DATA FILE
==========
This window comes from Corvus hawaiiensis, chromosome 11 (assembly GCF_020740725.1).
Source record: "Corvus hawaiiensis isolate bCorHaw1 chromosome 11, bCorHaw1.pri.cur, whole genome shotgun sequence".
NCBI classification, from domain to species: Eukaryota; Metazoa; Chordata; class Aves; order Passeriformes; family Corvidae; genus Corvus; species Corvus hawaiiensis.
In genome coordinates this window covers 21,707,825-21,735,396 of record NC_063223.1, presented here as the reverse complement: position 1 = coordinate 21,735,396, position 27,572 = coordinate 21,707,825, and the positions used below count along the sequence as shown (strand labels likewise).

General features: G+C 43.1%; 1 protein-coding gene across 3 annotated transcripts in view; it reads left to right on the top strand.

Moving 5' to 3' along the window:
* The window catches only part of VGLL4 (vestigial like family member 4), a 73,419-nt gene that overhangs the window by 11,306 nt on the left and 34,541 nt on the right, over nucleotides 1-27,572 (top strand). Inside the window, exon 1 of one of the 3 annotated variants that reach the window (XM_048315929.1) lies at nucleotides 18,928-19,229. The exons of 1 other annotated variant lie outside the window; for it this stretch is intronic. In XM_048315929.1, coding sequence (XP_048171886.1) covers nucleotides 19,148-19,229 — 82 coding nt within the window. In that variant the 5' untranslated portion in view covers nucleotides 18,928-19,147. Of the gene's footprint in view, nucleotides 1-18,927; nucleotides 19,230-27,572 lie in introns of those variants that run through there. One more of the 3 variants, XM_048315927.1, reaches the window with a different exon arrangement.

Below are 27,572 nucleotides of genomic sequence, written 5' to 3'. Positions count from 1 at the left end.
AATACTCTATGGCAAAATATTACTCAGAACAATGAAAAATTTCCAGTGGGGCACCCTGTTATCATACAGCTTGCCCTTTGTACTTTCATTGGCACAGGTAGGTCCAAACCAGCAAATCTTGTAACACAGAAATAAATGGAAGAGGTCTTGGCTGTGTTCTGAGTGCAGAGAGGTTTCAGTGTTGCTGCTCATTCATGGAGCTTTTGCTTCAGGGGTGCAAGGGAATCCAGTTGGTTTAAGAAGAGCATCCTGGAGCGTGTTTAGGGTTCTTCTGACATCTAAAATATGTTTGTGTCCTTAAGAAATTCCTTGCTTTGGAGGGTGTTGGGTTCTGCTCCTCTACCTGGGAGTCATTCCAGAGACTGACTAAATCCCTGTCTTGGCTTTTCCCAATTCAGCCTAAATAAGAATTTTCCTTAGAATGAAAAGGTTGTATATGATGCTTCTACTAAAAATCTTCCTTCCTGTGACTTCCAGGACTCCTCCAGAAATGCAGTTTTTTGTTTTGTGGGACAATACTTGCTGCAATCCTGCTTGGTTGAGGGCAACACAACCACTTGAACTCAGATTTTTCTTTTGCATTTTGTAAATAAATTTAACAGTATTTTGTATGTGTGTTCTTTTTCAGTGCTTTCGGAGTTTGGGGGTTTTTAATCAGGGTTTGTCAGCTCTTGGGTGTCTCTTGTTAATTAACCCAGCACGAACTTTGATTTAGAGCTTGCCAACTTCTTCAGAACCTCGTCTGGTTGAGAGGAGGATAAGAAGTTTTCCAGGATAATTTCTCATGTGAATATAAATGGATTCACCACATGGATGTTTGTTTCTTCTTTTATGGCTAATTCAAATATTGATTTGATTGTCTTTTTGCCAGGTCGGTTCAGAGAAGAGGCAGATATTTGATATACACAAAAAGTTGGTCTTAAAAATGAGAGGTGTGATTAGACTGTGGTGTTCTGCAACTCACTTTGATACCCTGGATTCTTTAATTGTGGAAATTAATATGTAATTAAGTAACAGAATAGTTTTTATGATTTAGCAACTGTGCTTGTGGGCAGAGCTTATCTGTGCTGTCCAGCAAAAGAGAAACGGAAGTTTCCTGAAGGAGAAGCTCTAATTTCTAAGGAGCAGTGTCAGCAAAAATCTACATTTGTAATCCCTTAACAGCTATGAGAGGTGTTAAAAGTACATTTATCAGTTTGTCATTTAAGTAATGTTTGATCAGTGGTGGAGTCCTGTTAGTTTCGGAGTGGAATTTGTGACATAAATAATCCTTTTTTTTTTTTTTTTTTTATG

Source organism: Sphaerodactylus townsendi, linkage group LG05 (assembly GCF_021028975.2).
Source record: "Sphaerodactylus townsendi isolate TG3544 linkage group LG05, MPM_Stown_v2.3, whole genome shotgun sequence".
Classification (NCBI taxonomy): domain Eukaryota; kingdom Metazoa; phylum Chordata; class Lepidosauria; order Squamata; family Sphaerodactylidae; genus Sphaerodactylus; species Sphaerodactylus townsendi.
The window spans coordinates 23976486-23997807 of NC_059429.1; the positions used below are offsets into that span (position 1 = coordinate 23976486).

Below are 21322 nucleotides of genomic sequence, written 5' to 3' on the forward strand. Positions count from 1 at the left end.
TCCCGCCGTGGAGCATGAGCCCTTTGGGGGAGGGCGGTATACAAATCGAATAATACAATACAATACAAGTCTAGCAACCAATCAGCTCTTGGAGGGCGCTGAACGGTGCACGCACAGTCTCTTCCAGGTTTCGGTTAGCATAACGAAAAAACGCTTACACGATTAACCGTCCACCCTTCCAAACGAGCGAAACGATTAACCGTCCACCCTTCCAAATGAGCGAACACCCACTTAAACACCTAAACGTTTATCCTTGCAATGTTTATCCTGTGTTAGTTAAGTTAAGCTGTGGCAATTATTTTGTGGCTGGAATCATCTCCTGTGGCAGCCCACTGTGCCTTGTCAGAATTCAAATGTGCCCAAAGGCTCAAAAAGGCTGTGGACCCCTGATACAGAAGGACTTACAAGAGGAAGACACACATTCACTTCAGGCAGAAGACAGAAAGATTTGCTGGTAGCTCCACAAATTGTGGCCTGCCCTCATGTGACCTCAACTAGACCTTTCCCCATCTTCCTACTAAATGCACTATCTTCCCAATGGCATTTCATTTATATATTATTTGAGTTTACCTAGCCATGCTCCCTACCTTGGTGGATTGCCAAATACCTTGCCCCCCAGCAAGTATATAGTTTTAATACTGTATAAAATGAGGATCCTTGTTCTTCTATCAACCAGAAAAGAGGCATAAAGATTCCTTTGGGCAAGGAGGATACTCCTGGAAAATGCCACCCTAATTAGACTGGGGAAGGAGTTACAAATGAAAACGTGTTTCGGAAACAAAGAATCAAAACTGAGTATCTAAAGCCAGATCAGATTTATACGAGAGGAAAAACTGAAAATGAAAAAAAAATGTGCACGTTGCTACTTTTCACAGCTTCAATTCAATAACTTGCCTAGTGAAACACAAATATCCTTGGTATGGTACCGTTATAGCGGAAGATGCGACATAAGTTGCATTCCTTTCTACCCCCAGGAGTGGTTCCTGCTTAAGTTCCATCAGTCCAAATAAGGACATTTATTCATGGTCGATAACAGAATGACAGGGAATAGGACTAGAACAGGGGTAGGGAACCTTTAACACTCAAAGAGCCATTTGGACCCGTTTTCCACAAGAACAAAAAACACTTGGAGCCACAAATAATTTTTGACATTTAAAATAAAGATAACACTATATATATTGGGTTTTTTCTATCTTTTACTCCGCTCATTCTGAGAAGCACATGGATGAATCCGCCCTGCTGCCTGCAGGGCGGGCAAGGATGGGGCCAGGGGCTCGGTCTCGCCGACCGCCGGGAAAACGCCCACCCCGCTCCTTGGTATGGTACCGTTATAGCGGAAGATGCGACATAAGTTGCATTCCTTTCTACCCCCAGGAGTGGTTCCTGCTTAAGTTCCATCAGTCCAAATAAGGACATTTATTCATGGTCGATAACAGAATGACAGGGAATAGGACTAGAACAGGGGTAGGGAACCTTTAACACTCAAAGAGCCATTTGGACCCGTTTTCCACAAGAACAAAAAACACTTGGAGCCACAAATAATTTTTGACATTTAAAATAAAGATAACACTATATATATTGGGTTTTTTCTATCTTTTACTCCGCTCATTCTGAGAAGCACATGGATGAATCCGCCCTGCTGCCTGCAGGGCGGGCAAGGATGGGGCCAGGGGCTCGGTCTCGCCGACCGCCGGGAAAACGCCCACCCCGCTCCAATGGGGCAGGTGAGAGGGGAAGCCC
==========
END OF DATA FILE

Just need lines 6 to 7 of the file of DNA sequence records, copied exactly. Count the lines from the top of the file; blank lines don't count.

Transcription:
Moving 5' to 3' along the window:
* The window catches only part of VGLL4 (vestigial like family member 4), a 73,419-nt gene that overhangs the window by 11,306 nt on the left and 34,541 nt on the right, over nucleotides 1-27,572 (top strand). Inside the window, exon 1 of one of the 3 annotated variants that reach the window (XM_048315929.1) lies at nucleotides 18,928-19,229. The exons of 1 other annotated variant lie outside the window; for it this stretch is intronic. In XM_048315929.1, coding sequence (XP_048171886.1) covers nucleotides 19,148-19,229 — 82 coding nt within the window. In that variant the 5' untranslated portion in view covers nucleotides 18,928-19,147. Of the gene's footprint in view, nucleotides 1-18,927; nucleotides 19,230-27,572 lie in introns of those variants that run through there. One more of the 3 variants, XM_048315927.1, reaches the window with a different exon arrangement.